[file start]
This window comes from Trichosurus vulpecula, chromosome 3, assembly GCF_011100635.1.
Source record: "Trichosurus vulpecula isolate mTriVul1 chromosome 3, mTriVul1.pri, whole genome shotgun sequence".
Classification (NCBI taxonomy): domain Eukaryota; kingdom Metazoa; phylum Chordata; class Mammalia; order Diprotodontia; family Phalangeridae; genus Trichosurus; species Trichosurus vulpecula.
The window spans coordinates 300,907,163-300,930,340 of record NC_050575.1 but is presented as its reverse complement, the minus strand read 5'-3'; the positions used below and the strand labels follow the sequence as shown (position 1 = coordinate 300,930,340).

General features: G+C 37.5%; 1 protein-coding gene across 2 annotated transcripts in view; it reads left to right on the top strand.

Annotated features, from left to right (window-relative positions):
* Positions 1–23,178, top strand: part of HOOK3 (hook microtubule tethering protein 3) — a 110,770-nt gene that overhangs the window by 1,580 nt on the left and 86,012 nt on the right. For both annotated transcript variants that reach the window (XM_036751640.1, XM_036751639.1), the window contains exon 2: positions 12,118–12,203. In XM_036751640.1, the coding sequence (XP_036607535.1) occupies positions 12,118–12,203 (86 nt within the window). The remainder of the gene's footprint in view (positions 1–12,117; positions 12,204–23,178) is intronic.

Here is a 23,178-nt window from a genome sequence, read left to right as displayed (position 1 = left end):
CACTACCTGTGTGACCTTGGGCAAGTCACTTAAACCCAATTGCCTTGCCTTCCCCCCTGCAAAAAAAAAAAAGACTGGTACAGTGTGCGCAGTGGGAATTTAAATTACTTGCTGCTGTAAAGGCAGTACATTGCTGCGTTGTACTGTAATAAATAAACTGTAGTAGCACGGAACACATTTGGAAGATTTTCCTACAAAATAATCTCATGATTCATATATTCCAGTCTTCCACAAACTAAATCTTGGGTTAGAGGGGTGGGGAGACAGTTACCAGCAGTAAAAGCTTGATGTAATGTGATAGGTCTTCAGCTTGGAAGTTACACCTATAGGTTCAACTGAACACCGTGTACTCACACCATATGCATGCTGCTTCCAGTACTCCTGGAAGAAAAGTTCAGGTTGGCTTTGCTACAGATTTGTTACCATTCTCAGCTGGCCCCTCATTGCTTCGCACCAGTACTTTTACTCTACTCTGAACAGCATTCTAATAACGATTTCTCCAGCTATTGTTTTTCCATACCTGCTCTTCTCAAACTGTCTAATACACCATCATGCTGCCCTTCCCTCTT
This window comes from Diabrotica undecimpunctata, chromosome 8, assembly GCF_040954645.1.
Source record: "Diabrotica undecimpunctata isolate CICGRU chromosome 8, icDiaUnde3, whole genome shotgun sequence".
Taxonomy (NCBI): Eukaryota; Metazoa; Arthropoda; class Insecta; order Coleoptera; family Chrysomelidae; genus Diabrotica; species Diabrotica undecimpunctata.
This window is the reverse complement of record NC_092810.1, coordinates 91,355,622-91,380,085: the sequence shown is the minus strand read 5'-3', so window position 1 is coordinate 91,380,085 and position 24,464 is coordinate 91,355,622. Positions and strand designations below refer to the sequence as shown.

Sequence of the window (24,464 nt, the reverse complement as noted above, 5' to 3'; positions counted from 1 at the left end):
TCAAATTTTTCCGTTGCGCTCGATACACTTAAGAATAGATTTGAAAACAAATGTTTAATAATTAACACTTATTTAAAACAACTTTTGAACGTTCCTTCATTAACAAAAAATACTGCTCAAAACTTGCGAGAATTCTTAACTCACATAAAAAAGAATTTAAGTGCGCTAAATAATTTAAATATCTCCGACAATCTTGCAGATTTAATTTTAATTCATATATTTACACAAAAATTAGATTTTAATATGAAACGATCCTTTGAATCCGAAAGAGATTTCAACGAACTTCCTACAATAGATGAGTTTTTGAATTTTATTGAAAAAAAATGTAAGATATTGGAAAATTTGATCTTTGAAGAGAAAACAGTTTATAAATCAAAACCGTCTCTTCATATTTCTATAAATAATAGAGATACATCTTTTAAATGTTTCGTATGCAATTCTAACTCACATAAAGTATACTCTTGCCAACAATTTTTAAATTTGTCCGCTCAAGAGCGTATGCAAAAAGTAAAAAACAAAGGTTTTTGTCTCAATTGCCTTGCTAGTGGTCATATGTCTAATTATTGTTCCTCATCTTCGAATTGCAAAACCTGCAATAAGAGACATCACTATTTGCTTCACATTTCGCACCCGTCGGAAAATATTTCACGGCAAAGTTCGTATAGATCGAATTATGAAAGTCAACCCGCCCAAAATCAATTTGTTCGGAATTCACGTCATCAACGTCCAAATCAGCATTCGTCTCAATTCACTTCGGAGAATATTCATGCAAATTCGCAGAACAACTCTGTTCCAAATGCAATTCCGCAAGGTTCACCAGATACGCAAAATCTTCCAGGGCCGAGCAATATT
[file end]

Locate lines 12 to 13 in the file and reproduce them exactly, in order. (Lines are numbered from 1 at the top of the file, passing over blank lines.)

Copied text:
Taxonomy (NCBI): Eukaryota; Metazoa; Arthropoda; class Insecta; order Coleoptera; family Chrysomelidae; genus Diabrotica; species Diabrotica undecimpunctata.
This window is the reverse complement of record NC_092810.1, coordinates 91,355,622-91,380,085: the sequence shown is the minus strand read 5'-3', so window position 1 is coordinate 91,380,085 and position 24,464 is coordinate 91,355,622. Positions and strand designations below refer to the sequence as shown.